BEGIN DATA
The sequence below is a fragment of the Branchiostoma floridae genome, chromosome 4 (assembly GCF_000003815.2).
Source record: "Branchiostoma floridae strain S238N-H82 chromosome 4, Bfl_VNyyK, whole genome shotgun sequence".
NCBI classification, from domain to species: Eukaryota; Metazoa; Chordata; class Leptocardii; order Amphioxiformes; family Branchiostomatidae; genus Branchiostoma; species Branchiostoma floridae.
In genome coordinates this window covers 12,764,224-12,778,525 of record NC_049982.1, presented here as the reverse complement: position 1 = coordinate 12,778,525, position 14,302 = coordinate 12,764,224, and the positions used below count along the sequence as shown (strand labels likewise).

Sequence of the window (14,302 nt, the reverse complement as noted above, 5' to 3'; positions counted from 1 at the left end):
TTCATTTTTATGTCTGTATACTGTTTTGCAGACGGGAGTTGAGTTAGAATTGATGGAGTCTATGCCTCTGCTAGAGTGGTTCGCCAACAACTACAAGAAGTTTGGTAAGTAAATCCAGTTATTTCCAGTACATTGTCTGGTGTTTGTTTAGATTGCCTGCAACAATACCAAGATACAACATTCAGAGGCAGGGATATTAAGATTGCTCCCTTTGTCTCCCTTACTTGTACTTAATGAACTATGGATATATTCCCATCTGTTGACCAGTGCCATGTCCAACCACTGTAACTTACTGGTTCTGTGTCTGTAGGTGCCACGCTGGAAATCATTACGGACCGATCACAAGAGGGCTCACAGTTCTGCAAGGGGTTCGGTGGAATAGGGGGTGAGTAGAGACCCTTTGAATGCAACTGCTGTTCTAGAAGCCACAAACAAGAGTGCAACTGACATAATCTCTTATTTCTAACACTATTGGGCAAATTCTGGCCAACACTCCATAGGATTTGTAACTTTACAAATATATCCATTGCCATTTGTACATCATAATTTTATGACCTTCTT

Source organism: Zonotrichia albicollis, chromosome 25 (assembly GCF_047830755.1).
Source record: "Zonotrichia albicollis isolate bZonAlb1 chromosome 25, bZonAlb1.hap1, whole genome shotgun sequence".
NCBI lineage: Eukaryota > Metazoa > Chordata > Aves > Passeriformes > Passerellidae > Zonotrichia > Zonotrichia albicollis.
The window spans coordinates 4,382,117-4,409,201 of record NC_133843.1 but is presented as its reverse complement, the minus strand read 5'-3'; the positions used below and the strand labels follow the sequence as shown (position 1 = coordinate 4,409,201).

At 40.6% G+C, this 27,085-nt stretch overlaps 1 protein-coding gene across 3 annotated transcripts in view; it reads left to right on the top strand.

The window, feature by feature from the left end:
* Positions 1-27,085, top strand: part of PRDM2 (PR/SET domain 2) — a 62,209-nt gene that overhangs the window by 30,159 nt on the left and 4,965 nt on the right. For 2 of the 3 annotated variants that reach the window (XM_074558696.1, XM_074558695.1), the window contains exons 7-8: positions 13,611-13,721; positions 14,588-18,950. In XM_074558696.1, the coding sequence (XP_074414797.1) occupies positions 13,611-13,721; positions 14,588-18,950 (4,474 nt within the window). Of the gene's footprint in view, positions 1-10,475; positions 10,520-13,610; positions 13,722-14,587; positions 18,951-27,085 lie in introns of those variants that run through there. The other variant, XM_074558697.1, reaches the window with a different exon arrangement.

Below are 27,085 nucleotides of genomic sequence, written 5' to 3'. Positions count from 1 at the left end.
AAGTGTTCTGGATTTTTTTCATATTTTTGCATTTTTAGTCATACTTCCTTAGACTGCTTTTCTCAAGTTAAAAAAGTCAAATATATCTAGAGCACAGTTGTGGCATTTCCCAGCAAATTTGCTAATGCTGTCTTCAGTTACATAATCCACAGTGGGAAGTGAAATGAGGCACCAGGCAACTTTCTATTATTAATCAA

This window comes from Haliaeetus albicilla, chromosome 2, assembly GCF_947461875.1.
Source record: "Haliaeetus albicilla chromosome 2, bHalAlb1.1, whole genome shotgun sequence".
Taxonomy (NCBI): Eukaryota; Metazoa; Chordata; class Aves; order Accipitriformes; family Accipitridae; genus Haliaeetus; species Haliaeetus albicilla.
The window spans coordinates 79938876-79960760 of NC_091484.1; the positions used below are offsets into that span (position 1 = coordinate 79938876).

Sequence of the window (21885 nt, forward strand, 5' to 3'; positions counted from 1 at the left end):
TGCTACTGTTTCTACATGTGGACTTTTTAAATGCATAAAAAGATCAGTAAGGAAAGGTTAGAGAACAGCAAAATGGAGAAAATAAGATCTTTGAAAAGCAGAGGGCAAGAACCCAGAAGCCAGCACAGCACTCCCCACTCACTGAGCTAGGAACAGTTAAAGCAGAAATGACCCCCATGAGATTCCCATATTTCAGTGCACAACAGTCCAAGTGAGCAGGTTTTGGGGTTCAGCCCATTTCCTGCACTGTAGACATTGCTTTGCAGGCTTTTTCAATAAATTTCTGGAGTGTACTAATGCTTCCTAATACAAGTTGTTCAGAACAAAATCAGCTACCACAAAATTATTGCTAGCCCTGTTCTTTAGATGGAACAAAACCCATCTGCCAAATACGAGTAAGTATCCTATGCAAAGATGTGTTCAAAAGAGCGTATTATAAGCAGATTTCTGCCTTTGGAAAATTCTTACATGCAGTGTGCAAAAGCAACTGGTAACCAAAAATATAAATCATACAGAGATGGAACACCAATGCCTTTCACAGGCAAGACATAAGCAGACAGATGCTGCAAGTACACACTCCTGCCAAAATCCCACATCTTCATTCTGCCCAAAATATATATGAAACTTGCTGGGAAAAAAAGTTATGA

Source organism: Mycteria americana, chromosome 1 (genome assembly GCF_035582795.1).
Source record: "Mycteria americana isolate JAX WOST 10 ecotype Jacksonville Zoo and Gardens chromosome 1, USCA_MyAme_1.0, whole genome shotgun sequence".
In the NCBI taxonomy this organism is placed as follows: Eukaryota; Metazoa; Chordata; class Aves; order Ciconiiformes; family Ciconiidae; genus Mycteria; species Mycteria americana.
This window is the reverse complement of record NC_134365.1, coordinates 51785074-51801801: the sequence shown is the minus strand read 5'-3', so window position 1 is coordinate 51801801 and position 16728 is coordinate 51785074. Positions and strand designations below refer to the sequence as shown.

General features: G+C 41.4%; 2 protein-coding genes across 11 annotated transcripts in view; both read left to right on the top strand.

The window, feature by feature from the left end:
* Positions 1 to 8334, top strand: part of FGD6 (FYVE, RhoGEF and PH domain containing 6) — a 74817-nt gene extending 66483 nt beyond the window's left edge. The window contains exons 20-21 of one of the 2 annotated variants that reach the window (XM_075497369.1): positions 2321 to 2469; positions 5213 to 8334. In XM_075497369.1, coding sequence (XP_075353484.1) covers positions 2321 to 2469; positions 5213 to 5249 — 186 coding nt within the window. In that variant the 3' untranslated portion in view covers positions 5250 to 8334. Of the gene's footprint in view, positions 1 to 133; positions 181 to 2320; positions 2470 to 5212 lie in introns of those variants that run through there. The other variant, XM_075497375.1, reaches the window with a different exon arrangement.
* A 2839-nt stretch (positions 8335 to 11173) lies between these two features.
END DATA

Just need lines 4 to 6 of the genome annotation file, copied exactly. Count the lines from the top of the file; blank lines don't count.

In genome coordinates this window covers 12,764,224-12,778,525 of record NC_049982.1, presented here as the reverse complement: position 1 = coordinate 12,778,525, position 14,302 = coordinate 12,764,224, and the positions used below count along the sequence as shown (strand labels likewise).

Sequence of the window (14,302 nt, the reverse complement as noted above, 5' to 3'; positions counted from 1 at the left end):
TTCATTTTTATGTCTGTATACTGTTTTGCAGACGGGAGTTGAGTTAGAATTGATGGAGTCTATGCCTCTGCTAGAGTGGTTCGCCAACAACTACAAGAAGTTTGGTAAGTAAATCCAGTTATTTCCAGTACATTGTCTGGTGTTTGTTTAGATTGCCTGCAACAATACCAAGATACAACATTCAGAGGCAGGGATATTAAGATTGCTCCCTTTGTCTCCCTTACTTGTACTTAATGAACTATGGATATATTCCCATCTGTTGACCAGTGCCATGTCCAACCACTGTAACTTACTGGTTCTGTGTCTGTAGGTGCCACGCTGGAAATCATTACGGACCGATCACAAGAGGGCTCACAGTTCTGCAAGGGGTTCGGTGGAATAGGGGGTGAGTAGAGACCCTTTGAATGCAACTGCTGTTCTAGAAGCCACAAACAAGAGTGCAACTGACATAATCTCTTATTTCTAACACTATTGGGCAAATTCTGGCCAACACTCCATAGGATTTGTAACTTTACAAATATATCCATTGCCATTTGTACATCATAATTTTATGACCTTCTT